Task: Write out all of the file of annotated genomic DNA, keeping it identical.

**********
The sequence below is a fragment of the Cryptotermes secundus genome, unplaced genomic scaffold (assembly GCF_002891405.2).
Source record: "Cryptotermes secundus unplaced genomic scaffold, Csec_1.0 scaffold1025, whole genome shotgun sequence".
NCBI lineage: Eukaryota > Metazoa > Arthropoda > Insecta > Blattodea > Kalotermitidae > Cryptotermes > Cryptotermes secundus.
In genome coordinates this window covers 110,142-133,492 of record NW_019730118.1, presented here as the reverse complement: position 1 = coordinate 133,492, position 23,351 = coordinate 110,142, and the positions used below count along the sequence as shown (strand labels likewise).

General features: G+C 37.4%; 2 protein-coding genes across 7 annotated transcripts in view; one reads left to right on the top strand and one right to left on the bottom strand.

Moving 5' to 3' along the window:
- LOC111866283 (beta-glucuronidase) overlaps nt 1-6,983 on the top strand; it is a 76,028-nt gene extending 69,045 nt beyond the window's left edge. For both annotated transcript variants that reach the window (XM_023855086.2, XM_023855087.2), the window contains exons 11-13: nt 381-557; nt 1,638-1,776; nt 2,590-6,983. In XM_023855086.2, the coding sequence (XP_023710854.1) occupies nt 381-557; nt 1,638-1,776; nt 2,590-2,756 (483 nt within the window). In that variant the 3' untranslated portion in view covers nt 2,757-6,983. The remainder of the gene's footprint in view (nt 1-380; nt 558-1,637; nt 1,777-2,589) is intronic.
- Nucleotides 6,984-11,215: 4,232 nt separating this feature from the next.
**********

The sequence below is a fragment of the Cryptotermes secundus genome, unplaced genomic scaffold (assembly GCF_002891405.2).
Source record: "Cryptotermes secundus unplaced genomic scaffold, Csec_1.0 scaffold1025, whole genome shotgun sequence".
NCBI lineage: Eukaryota > Metazoa > Arthropoda > Insecta > Blattodea > Kalotermitidae > Cryptotermes > Cryptotermes secundus.
In genome coordinates this window covers 110,142-133,492 of record NW_019730118.1, presented here as the reverse complement: position 1 = coordinate 133,492, position 23,351 = coordinate 110,142, and the positions used below count along the sequence as shown (strand labels likewise).

General features: G+C 37.4%; 2 protein-coding genes across 7 annotated transcripts in view; one reads left to right on the top strand and one right to left on the bottom strand.

Moving 5' to 3' along the window:
- LOC111866283 (beta-glucuronidase) overlaps nt 1-6,983 on the top strand; it is a 76,028-nt gene extending 69,045 nt beyond the window's left edge. For both annotated transcript variants that reach the window (XM_023855086.2, XM_023855087.2), the window contains exons 11-13: nt 381-557; nt 1,638-1,776; nt 2,590-6,983. In XM_023855086.2, the coding sequence (XP_023710854.1) occupies nt 381-557; nt 1,638-1,776; nt 2,590-2,756 (483 nt within the window). In that variant the 3' untranslated portion in view covers nt 2,757-6,983. The remainder of the gene's footprint in view (nt 1-380; nt 558-1,637; nt 1,777-2,589) is intronic.
- Nucleotides 6,984-11,215: 4,232 nt separating this feature from the next.